A little KP, a little Freddie

Wow. Do I love this picture:

Freddie and KP, just 27 and 25 years old, respectively, KP just having made his Test debut two months earlier, posing in front of 10 Downing St. in a pair of ill fitting suits like two school boys who had just pulled a prank on their prep school headmaster.

Which, of course, they were.

The two of them — along with their England teammates — had pulled a prank on the whole cricketing world: beating Australia, winning the Ashes, and making England care about cricket again. They did it with substance and they did it with style. You look at that picture and you see youth, and ego, and that sense of invincibility that those two things combine to create. Bad luck injuries and controversies and the IPL and a short lived boxing career and Peter Moores were but glints in their eyes. The whole world spread out before them, nothing was impossible.

And that’s how we all are at that age, more or less. When you’re 25, even if you haven’t just won the Ashes, you still feel like you could take on the world. Aging and death are deep in the distance, and are barely concerns. You can drink all night and get to work in the morning. You can play soccer and take a hard tackle and not hobble around for days afterward. You can take risks — in work, in love, in whatever — because you don’t see consequences, you only see reward.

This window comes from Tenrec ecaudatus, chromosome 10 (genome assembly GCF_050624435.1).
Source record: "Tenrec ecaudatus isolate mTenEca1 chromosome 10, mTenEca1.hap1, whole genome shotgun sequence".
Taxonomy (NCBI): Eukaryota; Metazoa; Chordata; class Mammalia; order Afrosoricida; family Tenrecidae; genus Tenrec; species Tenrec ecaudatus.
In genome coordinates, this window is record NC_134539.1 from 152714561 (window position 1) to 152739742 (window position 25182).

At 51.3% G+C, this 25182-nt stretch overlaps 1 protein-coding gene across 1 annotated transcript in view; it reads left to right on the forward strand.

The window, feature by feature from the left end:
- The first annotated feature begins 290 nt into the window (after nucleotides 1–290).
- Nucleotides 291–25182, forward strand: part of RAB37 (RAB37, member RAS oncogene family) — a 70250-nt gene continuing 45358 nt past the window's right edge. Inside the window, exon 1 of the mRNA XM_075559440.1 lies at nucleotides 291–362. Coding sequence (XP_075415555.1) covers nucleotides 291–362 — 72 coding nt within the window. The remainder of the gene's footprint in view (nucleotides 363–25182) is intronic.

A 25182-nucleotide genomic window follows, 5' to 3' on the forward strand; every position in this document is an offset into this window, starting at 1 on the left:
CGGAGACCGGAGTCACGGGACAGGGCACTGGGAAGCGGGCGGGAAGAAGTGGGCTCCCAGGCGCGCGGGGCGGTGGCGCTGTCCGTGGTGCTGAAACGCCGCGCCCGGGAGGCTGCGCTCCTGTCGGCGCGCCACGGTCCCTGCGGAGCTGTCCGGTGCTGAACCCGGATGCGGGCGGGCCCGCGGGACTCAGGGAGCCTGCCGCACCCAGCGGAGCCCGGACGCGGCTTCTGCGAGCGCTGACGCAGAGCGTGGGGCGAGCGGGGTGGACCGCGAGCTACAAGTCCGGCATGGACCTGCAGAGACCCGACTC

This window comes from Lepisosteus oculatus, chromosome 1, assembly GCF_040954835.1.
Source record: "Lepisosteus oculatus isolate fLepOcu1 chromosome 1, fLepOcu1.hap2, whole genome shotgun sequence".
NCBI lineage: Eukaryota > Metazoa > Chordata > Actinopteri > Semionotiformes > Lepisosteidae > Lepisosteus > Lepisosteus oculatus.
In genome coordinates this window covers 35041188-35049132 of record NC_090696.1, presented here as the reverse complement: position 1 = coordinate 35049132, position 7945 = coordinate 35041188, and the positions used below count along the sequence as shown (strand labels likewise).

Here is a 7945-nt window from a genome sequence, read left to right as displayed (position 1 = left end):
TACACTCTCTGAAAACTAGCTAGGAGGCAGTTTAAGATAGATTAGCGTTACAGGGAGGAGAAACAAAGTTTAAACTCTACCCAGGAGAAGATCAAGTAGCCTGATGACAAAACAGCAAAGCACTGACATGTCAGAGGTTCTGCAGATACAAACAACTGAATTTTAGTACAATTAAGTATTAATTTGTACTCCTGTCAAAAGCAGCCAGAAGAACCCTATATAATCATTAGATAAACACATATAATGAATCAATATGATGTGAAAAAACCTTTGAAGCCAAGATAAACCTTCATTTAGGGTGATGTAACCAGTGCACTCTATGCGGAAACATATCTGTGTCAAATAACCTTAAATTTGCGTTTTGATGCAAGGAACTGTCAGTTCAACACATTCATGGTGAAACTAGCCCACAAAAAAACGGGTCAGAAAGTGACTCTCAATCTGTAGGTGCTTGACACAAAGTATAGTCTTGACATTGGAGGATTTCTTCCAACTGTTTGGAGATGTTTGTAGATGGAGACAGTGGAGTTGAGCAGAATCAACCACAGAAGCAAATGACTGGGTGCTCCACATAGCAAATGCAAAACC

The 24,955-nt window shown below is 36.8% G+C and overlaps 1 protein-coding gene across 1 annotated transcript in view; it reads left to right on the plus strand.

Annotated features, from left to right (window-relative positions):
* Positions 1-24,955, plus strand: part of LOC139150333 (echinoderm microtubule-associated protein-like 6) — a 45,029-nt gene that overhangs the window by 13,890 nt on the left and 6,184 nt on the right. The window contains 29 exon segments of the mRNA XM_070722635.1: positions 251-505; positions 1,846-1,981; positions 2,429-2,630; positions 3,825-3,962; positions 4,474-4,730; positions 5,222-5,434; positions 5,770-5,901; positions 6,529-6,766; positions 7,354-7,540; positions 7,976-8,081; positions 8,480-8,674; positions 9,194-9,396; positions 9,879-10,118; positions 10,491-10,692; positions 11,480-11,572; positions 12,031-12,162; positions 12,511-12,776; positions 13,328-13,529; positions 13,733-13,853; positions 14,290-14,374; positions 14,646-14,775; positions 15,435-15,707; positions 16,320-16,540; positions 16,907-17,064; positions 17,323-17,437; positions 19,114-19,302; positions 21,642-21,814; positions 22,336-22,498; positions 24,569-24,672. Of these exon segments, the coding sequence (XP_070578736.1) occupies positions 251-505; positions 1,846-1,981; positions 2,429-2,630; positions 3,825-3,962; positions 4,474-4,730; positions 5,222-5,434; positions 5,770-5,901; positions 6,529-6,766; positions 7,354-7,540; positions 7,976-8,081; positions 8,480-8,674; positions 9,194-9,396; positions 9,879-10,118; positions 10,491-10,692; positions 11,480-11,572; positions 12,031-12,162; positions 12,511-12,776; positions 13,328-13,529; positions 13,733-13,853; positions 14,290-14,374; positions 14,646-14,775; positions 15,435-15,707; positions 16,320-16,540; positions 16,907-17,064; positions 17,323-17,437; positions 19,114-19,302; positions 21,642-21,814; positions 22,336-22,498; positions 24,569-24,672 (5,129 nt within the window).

But you also feel like you are pulling off a prank on everyone. You are just faking it while everyone else around you has adulthood and life all figured out. You are wary of the future and scared of all that you don’t know. Time is moving fast, and the fear of life just passing you by while you try to figure out how to simply be alive and exist and be happy without the safety net of home.

One of those feelings goes away, the other never does. We are spend our whole lives feeling like we are going to be found out at any minute, that everyone will learn that we just frauds who are just faking their way through life. Meanwhile, we simultaneously lose our sense of immortality, our belief that we can do just about anything we set our minds to. It’s hard combination.

In the picture, you can see both. Flintoff, the elder statesman, who’s been playing Test cricket for seven years, who’s distant, serious stare speaks not of pranks or immortality, but of world weariness, of fear of creaky knees. While KP has the look of a total chancer, in love with the world that he is king of.

It’s the Yin and the Yang of life, of aging, of existence. And the key is to try to be both. To be humble in our fears, but to also remember that life is really damn short, and to live a life without a constant fear of consequences, to instead concentrate on its rewards. To be KP, and to be Freddie. To live in the present, to not worry so much about the future while still keeping a close on what’s to come, and to remember that we are all — every single one of us — just faking it, every single day.

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